With a focus on earlier initiation of HAART to decrease transmission of HIV, the revised guidelines now recommend that HIV-infected individuals in serodiscordant partnerships should be offered treatment irrespective of CD4 cell count. WHO also recommends that treatment should focus on use of single pill, fixed dose combination HAART for initial regimens (with tenofovir/emtricitabine or lamivudine/efavirenz combinations as the preferred starting regimens), and that people in whom first-line regimens fail should be managed with reduced pill burdens.

The social and economic implications of the revised guidelines are substantial. There are currently close to 10 million HIV-infected people receiving HAART, almost 90% of whom live in Africa.3 WHO's 2010 guidelines4 aimed for 16·7 million people with HIV to be on antiretroviral treatment, whereas in the 2013 guidelines the desired number is now 25·9 million people. This increase is based on estimates that there are about 5·3 million adults and children currently living with CD4 cell counts between 350 and 500 cells per μL and 3·9 million HIV-infected pregnant women and serodiscordant couples, all of whom would be candidates for treatment under the revised guidelines.2

The public health benefits of expanded treatment are predicated on expectations that if more people are virologically suppressed they will transmit fewer HIV infections, which would result in lower costs in the long run as the epidemic contracts. http://www.thelancet.com/journals/lancet/article/PIIS0140-6736(13)61578-0/fulltext
The Lancet,  Volume 382, Issue 9889, Pages 287 - 288, 27 July 2013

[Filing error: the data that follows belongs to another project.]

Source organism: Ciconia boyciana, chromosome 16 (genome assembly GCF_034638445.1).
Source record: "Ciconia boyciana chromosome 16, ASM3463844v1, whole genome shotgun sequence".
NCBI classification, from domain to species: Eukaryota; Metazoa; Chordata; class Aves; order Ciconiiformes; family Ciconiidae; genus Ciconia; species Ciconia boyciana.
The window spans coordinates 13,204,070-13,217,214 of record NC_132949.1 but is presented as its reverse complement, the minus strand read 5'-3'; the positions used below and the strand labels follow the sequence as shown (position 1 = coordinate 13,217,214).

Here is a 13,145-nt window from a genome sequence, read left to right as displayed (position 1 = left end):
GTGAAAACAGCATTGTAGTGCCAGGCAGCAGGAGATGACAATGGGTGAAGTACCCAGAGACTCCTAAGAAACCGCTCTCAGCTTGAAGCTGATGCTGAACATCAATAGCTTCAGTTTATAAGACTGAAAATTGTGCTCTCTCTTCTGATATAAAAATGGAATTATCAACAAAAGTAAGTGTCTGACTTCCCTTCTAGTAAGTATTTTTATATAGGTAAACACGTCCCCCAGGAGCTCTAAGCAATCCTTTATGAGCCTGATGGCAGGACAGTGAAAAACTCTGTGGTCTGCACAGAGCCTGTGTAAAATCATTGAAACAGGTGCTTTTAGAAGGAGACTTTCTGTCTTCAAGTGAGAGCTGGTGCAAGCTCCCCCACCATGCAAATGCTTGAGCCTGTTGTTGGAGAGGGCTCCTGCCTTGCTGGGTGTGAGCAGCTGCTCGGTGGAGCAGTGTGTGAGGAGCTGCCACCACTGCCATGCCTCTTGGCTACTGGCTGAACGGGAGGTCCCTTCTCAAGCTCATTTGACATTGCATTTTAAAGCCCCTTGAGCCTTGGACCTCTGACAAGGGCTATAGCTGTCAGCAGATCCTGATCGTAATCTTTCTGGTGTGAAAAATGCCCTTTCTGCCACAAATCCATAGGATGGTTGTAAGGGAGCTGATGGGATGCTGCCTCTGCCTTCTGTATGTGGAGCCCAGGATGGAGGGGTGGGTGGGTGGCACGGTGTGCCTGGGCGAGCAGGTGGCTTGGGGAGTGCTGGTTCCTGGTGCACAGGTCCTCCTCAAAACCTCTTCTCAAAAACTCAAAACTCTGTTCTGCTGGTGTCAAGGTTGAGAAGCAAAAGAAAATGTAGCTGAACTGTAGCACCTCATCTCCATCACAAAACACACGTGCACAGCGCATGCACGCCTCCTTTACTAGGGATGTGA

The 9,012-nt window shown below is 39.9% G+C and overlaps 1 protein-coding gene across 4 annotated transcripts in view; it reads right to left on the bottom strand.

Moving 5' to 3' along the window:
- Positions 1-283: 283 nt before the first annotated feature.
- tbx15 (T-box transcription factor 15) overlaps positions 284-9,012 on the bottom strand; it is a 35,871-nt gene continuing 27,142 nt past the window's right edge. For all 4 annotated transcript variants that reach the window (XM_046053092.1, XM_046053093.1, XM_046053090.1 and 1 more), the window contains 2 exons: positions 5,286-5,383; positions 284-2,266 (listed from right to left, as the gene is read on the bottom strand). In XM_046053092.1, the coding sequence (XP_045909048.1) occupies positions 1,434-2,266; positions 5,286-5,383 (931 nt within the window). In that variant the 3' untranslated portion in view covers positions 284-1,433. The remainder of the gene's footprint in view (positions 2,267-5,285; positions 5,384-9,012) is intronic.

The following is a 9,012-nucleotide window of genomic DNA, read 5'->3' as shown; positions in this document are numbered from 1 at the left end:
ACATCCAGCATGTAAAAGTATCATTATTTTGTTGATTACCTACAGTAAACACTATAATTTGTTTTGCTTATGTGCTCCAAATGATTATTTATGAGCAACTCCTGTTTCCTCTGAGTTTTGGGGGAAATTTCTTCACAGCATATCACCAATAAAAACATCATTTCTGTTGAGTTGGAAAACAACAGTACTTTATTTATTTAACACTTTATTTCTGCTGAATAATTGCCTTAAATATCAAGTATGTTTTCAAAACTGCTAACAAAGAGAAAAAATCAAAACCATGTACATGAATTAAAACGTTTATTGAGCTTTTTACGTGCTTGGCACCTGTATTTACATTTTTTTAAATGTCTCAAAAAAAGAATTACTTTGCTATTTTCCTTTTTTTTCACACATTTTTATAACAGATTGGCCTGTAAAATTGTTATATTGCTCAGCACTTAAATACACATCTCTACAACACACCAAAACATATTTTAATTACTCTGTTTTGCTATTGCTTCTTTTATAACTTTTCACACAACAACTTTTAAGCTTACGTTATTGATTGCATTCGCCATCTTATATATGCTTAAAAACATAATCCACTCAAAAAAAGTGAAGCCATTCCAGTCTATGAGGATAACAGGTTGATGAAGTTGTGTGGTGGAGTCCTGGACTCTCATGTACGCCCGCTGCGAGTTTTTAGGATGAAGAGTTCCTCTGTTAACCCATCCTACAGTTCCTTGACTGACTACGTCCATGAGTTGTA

2.       Making Good Choices – Fr Thomas Plastow.S.J.

St. Ignatius gave his followers sets of rules for making wise choices.  As we pray for Zimbabwe this week, let us remember that we may have less than a year to go before our next general election.  If we have been thinking and praying about a decision we have to make, but are still not clear in our minds, St. Ignatius suggests the following:

Given that all real love comes from God above, I should ask myself whether I am truly choosing out of love.  Does my choice fit with my love of God?
I should imagine that I have to give sound, dispassionate advice to someone else.  Then I should consider whether I am able to take my own advice.
I ask myself that if I were on my deathbed, which choice would I have wished to have made?  Again, if I imagine that I am at the Day of Judgement, which choice would fill me with happiness and joy when before my God?
Having contemplated these things, I should then offer my choice to God in prayer.

A good decision is one made in freedom.  We do not make the end fit the means.  A good decision is always one that leads us to greater service and praise of God – and that always presupposes a commitment to the well-being of others.  Love maturely, pray honestly, then decide.

3. Pope Francis and Catholic Health Care in the USA 

PHILADELPHIA, May 17, 2013 (Zenit.org) - Pope Francis has set the tone for his papacy and for the whole Church in the years ahead with three concise points in his homily on March 14, 2013: “Journeying, building, professing.”[1] I would suggest there is a clear takeaway for institutions whose mission and identity are bound up with Catholic Christian charity: Do not let worldly concerns transform you into mere social assistance programs or utility-driven “service providers.” It is an echo of Benedict XVI’s affirmation in Deus Caritas Est, no. 31, which he repeated and emphasized in the introduction to his motu proprio On the Service of Charity: “The Church’s charitable activity at all levels must avoid the risk of becoming just another form of organized social assistance.”